Friday, December 21, 2012

Leica M-E: Almost for Me

Leica M-E

While Leica added significant new features to the Leica M Type 240 and S Type 006, they removed two features from the M-E: the USB port and frameline preview lever. Both of them were extraneous and detracted from the camera's simplicity, and their removal suggests a reaffirmation of minimalism to counterbalance the complexity of the M and S. These changes lower the camera's cost a little, but the real upshot is a better looking camera. The M-E also has the new leatherette covering that is less shiny and doesn't remind me of cottage cheese.

Someone must have used the USB port, right?

On the other hand, I'm frustrated by the new grey paint finish, the absence of the top plate engraving, and the inclusion of the red dot. We've gone through this ugly/pretty cycle twice already with the M8 -> M8.2 and M9 -> M9-P. The Leica M9-P's top plate is as definitive as a digital M can get, so I would have preferred it if they had stuck with that one. It's nice when digital cameras, especially Leicas, don't exhibit traits of planned obsolescence, i.e., when they're clearly made to last. No doubt there will be an M-E.2 in about a year and a half, and it could be the most beautiful digital M ever.

Imagine the M-E with the M9-P's top and bottom plates.

Thursday, October 25, 2012

Style by association

An unlikely scenario?

As an overly concerned camera style geek, I think this photo from Nikon’s V2 webpage is ridiculous. iPhones, street cafes, and bretons are technically cool, but a young stylish guy is not the kind of person who would want to bother with Wi-Fi adapters and homely cameras. Well, not in my imagination, anyway. If you want your products to appeal to stylish people, your products should be stylish. You can’t set up a photoshoot to make something look cool and expect it to be convincing.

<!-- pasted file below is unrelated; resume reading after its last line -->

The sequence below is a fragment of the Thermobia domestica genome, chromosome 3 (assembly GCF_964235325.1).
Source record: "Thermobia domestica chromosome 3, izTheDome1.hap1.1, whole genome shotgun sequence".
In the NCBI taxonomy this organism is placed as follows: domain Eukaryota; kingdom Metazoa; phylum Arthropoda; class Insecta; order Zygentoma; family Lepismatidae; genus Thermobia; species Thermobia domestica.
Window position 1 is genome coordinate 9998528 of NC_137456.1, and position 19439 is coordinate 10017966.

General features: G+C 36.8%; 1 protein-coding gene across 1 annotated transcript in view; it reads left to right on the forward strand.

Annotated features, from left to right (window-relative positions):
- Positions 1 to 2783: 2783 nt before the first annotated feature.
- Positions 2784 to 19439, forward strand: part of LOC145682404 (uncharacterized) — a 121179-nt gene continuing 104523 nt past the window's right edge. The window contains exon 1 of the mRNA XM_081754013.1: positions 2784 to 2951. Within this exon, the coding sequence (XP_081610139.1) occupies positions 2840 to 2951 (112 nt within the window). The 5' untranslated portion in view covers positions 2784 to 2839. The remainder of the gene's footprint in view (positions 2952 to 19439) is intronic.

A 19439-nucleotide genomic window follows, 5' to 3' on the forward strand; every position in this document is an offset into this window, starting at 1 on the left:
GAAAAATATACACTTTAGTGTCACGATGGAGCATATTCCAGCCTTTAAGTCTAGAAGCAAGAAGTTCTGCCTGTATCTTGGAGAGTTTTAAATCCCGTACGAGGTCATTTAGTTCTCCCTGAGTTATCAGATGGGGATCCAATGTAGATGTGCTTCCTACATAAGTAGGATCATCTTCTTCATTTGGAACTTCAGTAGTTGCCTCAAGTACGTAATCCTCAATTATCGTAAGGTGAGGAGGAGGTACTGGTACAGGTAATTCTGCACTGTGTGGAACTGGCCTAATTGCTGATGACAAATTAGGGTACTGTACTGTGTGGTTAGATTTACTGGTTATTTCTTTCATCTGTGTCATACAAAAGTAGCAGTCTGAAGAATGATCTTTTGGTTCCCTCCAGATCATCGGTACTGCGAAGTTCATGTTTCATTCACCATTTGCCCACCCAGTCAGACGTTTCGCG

Tuesday, October 23, 2012

Nikon V2: One step forward, two steps back

The ugliest camera since the Pentax K-01?

Nikon Rumors now has the full story on the V2. What can I say other than it’s truly ugly? On the bright side, the controls are now much improved and a 32/1.2 is on the way. The angle of view and dept-of-field are equivalent to an 85/3.2 in 135, except the lens speed is, uh, f/1.2. Not too shabby. The press release unfortunately doesn’t say when the lens will be released or what it will cost.


Friday, August 24, 2012

The Hypothetical Camera Comparison Chart

Click image to view original size.

What's Photokina without getting your hopes up, checking DC Watch Impress every five minutes, and feeling disappointed when it's over? I always write a list describing what I wish (reasonably or not) the camera companies would make or change on their current models, but this year I also did a pairwise comparison chart to rank them in order of my preference. There are 11 cameras total; at the last minute, I removed the upcoming Fuji X-mount camera(s) because one was just leaked.